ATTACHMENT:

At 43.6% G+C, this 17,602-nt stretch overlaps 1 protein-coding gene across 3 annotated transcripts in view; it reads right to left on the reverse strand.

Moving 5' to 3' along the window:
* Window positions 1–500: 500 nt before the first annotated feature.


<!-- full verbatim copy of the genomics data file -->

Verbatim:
At 43.6% G+C, this 17,602-nt stretch overlaps 1 protein-coding gene across 3 annotated transcripts in view; it reads right to left on the reverse strand.

Moving 5' to 3' along the window:
* Window positions 1–500: 500 nt before the first annotated feature.